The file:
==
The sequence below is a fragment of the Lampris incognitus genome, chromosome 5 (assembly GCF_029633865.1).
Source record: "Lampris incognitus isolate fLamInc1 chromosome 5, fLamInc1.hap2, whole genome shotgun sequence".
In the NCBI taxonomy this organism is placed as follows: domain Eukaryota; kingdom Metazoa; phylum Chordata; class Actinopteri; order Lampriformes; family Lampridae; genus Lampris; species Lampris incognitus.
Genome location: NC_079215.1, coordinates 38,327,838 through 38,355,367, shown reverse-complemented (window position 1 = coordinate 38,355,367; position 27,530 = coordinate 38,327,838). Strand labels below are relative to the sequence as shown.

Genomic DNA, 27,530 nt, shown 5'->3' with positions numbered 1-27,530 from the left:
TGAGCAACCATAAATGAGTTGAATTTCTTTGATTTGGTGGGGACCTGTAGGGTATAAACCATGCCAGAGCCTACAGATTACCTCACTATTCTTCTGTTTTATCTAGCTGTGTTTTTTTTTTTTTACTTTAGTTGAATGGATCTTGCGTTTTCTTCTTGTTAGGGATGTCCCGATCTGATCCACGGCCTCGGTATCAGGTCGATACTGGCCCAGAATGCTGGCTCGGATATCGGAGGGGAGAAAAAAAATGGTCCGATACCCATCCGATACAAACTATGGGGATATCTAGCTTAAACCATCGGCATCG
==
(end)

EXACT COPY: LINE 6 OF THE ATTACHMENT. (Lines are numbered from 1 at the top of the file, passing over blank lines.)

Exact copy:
TGAGCAACCATAAATGAGTTGAATTTCTTTGATTTGGTGGGGACCTGTAGGGTATAAACCATGCCAGAGCCTACAGATTACCTCACTATTCTTCTGTTTTATCTAGCTGTGTTTTTTTTTTTTTACTTTAGTTGAATGGATCTTGCGTTTTCTTCTTGTTAGGGATGTCCCGATCTGATCCACGGCCTCGGTATCAGGTCGATACTGGCCCAGAATGCTGGCTCGGATATCGGAGGGGAGAAAAAAAATGGTCCGATACCCATCCGATACAAACTATGGGGATATCTAGCTTAAACCATCGGCATCG